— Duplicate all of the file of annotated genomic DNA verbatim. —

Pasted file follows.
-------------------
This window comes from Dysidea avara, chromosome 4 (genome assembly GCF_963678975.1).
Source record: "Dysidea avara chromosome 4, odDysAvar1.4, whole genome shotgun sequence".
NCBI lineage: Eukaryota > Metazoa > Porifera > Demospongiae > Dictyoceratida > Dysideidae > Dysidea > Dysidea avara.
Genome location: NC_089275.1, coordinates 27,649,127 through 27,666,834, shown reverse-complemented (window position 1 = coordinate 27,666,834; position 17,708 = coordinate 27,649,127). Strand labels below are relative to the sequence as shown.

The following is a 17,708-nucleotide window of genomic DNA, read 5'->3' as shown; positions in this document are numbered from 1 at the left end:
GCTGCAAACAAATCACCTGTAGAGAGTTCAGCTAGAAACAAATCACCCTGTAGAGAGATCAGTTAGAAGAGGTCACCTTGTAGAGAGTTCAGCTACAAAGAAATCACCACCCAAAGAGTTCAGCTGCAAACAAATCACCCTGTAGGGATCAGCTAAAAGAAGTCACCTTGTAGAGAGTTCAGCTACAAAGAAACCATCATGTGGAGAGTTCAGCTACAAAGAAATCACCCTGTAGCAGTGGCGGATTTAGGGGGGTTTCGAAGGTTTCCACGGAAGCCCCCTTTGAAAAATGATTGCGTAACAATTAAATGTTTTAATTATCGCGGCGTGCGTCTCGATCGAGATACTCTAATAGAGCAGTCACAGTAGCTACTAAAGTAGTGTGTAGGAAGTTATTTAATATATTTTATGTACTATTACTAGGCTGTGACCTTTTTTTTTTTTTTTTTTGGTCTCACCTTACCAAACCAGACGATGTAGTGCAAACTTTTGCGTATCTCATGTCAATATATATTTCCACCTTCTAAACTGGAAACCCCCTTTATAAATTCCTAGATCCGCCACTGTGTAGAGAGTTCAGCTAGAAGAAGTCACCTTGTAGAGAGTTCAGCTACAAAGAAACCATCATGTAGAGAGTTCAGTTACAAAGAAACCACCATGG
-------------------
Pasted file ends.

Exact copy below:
This window comes from Dysidea avara, chromosome 4 (genome assembly GCF_963678975.1).
Source record: "Dysidea avara chromosome 4, odDysAvar1.4, whole genome shotgun sequence".
NCBI lineage: Eukaryota > Metazoa > Porifera > Demospongiae > Dictyoceratida > Dysideidae > Dysidea > Dysidea avara.
Genome location: NC_089275.1, coordinates 27,649,127 through 27,666,834, shown reverse-complemented (window position 1 = coordinate 27,666,834; position 17,708 = coordinate 27,649,127). Strand labels below are relative to the sequence as shown.

The following is a 17,708-nucleotide window of genomic DNA, read 5'->3' as shown; positions in this document are numbered from 1 at the left end:
GCTGCAAACAAATCACCTGTAGAGAGTTCAGCTAGAAACAAATCACCCTGTAGAGAGATCAGTTAGAAGAGGTCACCTTGTAGAGAGTTCAGCTACAAAGAAATCACCACCCAAAGAGTTCAGCTGCAAACAAATCACCCTGTAGGGATCAGCTAAAAGAAGTCACCTTGTAGAGAGTTCAGCTACAAAGAAACCATCATGTGGAGAGTTCAGCTACAAAGAAATCACCCTGTAGCAGTGGCGGATTTAGGGGGGTTTCGAAGGTTTCCACGGAAGCCCCCTTTGAAAAATGATTGCGTAACAATTAAATGTTTTAATTATCGCGGCGTGCGTCTCGATCGAGATACTCTAATAGAGCAGTCACAGTAGCTACTAAAGTAGTGTGTAGGAAGTTATTTAATATATTTTATGTACTATTACTAGGCTGTGACCTTTTTTTTTTTTTTTTTTGGTCTCACCTTACCAAACCAGACGATGTAGTGCAAACTTTTGCGTATCTCATGTCAATATATATTTCCACCTTCTAAACTGGAAACCCCCTTTATAAATTCCTAGATCCGCCACTGTGTAGAGAGTTCAGCTAGAAGAAGTCACCTTGTAGAGAGTTCAGCTACAAAGAAACCATCATGTAGAGAGTTCAGTTACAAAGAAACCACCATGG